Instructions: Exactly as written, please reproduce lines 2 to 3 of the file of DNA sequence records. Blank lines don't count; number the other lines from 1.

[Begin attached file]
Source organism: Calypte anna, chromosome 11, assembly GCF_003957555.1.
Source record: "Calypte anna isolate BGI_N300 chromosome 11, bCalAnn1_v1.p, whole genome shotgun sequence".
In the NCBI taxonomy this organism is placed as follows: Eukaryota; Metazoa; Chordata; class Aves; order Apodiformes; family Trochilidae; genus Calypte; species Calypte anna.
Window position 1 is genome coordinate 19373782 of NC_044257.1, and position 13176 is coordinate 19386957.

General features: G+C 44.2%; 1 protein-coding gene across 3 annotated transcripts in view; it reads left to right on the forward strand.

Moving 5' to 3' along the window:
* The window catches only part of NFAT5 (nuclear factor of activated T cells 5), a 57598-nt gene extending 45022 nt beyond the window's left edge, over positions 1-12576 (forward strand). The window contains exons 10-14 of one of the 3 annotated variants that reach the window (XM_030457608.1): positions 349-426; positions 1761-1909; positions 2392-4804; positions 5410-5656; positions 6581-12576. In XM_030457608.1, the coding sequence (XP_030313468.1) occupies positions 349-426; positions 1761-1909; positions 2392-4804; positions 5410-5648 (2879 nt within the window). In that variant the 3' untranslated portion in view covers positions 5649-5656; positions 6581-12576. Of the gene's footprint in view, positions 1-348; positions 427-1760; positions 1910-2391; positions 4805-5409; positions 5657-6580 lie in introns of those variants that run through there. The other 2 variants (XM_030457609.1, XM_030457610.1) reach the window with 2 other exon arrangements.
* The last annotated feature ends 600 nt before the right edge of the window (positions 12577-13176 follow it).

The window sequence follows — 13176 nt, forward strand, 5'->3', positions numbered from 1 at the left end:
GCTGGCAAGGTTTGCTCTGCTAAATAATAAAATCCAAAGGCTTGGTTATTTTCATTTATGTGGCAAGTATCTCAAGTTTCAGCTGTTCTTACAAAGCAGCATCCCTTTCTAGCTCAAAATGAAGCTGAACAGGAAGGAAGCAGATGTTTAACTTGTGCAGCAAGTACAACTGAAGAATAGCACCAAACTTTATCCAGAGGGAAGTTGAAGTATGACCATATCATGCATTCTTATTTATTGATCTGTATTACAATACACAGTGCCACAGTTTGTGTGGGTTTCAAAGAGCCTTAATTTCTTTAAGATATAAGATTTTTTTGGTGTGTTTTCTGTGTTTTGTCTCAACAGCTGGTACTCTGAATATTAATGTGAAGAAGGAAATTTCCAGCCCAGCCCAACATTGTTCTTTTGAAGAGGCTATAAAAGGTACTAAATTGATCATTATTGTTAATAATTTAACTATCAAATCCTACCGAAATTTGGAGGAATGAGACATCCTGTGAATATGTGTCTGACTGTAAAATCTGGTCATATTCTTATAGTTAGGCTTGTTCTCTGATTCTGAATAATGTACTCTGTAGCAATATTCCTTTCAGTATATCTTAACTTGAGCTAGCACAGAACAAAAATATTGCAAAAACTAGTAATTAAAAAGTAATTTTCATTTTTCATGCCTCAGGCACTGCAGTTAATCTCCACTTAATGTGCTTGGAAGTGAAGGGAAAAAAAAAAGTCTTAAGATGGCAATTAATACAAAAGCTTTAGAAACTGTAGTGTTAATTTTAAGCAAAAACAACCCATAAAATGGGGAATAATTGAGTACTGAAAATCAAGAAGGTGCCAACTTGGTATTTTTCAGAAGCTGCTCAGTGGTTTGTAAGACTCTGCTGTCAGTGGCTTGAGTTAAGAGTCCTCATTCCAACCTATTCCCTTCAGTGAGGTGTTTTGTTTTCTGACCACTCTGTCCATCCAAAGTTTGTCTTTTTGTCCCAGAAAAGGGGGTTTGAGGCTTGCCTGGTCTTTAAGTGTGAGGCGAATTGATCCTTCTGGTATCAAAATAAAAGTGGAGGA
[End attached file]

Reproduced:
Source record: "Calypte anna isolate BGI_N300 chromosome 11, bCalAnn1_v1.p, whole genome shotgun sequence".
In the NCBI taxonomy this organism is placed as follows: Eukaryota; Metazoa; Chordata; class Aves; order Apodiformes; family Trochilidae; genus Calypte; species Calypte anna.